FAIRFAX, VA (WTXL) -- If the first day of the Police Unity Tour started out with perfect weather, the second day the riders were going to have to try to stay ahead of the rain.
The first leg of the tour was the longest, but many called the second day the hardest. Even though they were going to be traveling 40 fewer miles, the hills on this part of the tour are brutal.
Fort AP Hill and the hill they have nicknamed “The Widowmaker” stand between the cyclist and their ultimate goal, to meet the family of the officers they ride in memory of, at the Law Enforcement Memorial Wall. Even the most experienced of riders concede that these hills are a formidable opponent.
Today we talked to many survivors. People who are now family to the law enforcement community because their loved ones gave their life doing their sworn duty to serve and protect.
I dare you not to tear up when talking with a young mom of two who lost her husband. I dare you not to feel for the parents who are are barely holding it together as they try to tell you about their son who lost his life while doing the job he loved.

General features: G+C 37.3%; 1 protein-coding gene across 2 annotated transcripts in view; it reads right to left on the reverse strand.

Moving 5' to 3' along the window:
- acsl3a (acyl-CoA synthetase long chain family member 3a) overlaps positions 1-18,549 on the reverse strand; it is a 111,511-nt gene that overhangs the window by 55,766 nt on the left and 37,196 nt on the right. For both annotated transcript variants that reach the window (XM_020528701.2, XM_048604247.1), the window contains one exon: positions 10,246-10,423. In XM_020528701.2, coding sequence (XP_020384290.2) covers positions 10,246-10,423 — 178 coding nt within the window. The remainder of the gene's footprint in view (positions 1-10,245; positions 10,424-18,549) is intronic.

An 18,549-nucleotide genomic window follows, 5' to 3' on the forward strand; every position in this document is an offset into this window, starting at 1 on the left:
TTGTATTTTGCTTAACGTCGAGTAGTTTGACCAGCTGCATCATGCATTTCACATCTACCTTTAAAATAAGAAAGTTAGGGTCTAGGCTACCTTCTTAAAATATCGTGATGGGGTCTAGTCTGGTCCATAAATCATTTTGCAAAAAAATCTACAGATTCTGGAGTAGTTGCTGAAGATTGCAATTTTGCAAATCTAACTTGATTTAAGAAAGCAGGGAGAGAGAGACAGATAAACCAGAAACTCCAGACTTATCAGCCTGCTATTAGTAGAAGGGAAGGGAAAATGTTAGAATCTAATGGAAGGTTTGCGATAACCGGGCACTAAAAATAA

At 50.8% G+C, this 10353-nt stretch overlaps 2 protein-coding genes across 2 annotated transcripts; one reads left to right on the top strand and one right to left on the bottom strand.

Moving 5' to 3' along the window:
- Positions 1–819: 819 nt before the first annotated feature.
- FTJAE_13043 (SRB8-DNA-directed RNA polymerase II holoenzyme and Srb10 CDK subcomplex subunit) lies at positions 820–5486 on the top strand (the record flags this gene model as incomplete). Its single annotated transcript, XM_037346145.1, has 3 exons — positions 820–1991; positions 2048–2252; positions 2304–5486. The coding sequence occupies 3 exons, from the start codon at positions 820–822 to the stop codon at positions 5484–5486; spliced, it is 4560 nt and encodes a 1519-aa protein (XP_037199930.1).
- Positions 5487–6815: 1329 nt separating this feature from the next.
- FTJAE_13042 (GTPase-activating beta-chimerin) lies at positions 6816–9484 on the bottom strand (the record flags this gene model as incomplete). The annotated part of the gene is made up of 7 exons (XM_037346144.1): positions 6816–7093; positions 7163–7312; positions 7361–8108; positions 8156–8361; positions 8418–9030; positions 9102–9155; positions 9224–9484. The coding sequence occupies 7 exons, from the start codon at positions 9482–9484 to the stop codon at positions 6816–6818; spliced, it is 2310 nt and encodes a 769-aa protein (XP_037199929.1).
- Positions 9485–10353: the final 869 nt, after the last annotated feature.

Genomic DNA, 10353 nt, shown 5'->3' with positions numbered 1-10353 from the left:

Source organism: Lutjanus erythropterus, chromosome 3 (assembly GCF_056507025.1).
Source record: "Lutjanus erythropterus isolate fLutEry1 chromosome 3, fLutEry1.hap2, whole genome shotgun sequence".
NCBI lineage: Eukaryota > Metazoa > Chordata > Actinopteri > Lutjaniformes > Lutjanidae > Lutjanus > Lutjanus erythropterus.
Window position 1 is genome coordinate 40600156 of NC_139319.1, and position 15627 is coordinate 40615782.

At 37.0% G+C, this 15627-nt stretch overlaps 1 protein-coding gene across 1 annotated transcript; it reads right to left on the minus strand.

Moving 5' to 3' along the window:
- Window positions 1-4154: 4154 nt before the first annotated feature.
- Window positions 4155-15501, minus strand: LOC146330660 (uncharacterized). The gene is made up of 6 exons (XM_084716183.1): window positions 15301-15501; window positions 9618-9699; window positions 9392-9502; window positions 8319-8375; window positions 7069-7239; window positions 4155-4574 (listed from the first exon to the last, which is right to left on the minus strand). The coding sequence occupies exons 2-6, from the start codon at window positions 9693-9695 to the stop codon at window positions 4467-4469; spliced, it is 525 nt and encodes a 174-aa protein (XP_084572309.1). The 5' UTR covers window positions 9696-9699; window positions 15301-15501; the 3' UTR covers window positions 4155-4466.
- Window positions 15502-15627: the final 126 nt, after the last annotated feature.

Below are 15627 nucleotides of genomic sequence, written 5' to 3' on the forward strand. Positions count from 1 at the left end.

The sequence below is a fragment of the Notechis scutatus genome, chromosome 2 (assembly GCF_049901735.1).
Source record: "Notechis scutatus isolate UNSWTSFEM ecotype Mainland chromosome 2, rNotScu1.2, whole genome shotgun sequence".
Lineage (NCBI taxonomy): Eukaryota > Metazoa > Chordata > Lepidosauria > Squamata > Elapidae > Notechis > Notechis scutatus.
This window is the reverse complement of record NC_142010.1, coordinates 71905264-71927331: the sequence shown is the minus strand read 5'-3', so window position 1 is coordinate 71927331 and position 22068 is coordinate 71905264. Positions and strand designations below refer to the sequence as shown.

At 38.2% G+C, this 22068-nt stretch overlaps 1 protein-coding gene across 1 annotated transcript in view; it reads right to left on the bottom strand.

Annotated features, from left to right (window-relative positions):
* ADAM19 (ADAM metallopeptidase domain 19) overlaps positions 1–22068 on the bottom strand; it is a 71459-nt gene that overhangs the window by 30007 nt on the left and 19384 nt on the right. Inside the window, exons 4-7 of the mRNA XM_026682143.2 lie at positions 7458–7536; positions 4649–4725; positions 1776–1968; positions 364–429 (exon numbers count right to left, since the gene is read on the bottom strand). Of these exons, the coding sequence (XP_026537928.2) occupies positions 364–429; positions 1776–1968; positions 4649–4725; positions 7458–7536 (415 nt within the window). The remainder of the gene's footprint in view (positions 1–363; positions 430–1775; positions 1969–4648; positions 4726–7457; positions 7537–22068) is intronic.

The law enforcement community will do anything for a survivor, including a 250-mile bike ride.Their motto, "We Ride for Those Who Died." They ride so that when they meet the family of the fallen at the wall, the can say your loved one will never be forgotten. Ask any survivor, and they will tell you, that means everything.
So many survivors talked about the moment being bittersweet. So happy and proud that their fallen officer is being honored, yet so tragic that their fallen even has to be remembered because he is no longer around.
Many of the riders and support crew for the Police Unity Tour have made this trek together for years, and first time riders always talk about next year. They come from departments all over the country, and even from the United Kingdom. But they are all friends, they are all family.
Veterans on the tour who have climbed the hills of Virginia before, help those who are having a tougher time. It was pretty routine to see a cyclist put their hand on their fellow riders back and help push them up the hills.
Day three will be the earliest start of the tour, riders are scheduled to leave at 5:30 am. They have all come so far to make it to the memorial wall. It is the memory of the fallen that helps them to put their feet in the pedals and push; despite fatigue, injuries, and exhaustion. The rain that came down for part of Monday’s ride is forecasted to be long gone, and cyclists will have to battle 90 degree heat reflecting the asphalt as they leave Fredericksburg and into Washington D.C.